.writeValueAsString(employee);
		} catch (JsonProcessingException e) {
			e.printStackTrace();
		}
		System.out.println("[JACKSON] Custom Serializer Employee: "
			+ employeeJSON + "\n");
		return employeeJSON;
	}

Let’s see the output of the execution of the previous two examples.

Custom Serialization Output
[GSON] Custom Serializer Employee: {
  "employeeDetails": {
    "<id>Employee</id>": 1,
    "<name>Employee</name>": "Andy",
    "<tasks>Employee</tasks>": "Java:Python:Go",
    "<date>Employee</date>": "04-07-20"
  }
}

[JACKSON] Custom Serializer Employee: {
  "employeeDetails" : {
    "<id>Employee</id>" : 1,
    "<name>Employee</name>" : "Andy",
    "<tasks>Employee</tasks>" : "Java:Python:Go",
    "<date>Employee</date>" : "04-07-20"
  }
}

A few points to be noted from the above output are:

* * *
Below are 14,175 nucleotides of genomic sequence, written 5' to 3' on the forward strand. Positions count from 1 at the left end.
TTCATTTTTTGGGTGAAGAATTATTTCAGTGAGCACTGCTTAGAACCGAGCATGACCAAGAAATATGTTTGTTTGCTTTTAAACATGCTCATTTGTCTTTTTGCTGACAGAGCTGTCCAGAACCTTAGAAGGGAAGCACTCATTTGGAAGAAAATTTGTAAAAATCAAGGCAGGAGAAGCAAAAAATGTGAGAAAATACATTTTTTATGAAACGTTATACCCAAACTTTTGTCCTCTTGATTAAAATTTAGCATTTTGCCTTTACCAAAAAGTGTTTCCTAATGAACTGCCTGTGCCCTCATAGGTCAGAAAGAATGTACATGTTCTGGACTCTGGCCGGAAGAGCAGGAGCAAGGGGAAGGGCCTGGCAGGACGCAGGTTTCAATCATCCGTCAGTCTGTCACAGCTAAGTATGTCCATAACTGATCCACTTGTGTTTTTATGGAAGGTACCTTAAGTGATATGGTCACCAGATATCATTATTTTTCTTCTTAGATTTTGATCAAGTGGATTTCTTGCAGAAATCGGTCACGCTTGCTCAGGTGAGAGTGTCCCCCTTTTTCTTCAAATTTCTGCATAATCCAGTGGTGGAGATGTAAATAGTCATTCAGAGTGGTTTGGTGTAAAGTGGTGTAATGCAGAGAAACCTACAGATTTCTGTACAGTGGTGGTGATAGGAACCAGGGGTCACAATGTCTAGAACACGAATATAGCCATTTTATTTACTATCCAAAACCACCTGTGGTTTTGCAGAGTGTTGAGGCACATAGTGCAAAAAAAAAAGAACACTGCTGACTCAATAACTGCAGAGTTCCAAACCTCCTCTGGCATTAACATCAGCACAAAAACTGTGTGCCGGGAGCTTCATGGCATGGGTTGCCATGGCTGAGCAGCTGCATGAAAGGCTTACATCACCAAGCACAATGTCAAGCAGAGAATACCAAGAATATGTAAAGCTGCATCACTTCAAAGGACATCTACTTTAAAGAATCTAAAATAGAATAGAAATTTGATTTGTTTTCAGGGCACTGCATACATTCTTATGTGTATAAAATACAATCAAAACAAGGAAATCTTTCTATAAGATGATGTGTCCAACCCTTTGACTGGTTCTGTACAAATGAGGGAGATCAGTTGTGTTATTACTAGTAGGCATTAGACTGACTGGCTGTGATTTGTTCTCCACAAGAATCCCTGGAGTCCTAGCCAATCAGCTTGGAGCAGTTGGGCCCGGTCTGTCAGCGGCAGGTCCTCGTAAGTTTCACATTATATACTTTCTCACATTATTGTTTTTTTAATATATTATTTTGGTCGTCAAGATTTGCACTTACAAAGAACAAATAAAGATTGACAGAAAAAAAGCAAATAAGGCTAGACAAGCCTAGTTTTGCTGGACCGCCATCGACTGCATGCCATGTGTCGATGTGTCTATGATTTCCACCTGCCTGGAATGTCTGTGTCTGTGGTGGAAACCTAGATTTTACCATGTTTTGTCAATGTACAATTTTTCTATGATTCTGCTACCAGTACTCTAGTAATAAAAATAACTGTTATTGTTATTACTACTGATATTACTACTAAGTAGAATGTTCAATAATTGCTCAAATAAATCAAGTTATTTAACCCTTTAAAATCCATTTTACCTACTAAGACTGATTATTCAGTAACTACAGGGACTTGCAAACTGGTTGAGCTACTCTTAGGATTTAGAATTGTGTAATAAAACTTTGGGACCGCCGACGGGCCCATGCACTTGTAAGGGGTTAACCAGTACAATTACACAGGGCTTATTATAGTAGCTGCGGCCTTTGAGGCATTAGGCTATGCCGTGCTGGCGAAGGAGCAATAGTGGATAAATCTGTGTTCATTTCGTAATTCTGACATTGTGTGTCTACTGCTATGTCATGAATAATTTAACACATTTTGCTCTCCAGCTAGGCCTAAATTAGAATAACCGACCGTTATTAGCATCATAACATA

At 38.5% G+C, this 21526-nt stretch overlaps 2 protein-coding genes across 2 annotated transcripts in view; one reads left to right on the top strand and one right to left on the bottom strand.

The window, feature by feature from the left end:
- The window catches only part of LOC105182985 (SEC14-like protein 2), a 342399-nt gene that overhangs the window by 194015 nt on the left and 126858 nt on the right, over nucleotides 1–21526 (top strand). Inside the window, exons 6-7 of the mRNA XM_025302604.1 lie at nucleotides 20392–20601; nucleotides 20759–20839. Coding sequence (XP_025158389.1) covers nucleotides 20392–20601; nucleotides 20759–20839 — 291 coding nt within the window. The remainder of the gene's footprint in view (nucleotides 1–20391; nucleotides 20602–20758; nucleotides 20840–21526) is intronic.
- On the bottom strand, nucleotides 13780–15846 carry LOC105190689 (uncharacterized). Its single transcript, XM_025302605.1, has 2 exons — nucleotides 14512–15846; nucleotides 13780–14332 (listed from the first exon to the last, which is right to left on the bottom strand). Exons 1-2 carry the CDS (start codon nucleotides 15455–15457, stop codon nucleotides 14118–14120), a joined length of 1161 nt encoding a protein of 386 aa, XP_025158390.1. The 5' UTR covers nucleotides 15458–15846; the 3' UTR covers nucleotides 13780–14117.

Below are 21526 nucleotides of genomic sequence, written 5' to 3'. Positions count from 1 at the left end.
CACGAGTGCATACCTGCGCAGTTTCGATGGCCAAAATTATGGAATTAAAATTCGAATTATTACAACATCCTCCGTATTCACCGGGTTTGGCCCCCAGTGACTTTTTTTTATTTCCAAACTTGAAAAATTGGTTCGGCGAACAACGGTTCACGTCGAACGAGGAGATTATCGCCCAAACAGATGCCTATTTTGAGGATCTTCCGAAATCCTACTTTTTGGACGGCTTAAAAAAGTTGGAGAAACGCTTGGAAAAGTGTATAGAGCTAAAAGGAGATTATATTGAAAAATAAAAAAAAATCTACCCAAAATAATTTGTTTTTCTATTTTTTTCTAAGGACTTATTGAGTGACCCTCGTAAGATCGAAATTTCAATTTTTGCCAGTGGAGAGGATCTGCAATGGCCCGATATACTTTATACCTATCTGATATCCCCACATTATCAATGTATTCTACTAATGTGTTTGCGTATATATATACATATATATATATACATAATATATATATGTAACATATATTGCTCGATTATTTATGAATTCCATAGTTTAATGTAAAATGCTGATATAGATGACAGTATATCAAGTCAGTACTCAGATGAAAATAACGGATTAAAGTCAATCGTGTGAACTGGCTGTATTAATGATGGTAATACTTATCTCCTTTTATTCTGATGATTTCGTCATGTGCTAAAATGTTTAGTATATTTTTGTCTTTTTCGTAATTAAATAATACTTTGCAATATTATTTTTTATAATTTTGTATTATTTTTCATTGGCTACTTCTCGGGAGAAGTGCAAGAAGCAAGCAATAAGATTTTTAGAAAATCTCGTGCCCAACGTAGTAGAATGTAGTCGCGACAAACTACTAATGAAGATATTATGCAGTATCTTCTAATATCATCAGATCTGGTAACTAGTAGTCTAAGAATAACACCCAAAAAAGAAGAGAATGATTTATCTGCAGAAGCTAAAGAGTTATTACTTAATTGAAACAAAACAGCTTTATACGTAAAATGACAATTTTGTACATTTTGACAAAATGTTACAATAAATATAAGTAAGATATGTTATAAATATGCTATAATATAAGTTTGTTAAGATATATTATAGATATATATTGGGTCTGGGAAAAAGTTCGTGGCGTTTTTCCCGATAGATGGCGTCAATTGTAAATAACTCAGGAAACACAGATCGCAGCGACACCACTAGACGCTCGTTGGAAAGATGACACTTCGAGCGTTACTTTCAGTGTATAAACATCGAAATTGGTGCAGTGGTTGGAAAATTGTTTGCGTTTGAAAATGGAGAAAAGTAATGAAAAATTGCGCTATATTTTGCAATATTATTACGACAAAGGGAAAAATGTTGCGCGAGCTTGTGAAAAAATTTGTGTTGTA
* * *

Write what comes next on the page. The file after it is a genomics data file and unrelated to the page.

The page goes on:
• New/modified property names introduced in the JSON string by using our own serializer.
  • Date object is now serialized based on the custom SimpleDateFormat provided.

6. Custom Deserialization

There might be scenarios where we might also have to override the default deserialization behavior.

In this section, we will define our custom deserializers, register them with their libraries, and use them for deserialization operations.

6.1. Gson

The following class CustomGSONDeSerializer attempts to parse a date by using a SimpleDateFormat object. It’ll also handle the “<>” tags in the input JSON string.

Note: The input JSON string in this example is the same as the output from the custom serialization operation in the previous section.

CustomGSONDeSerializer.java
public class CustomGSONDeSerializer implements JsonDeserializer {

	private SimpleDateFormat sdf = new SimpleDateFormat("dd-MM-yy");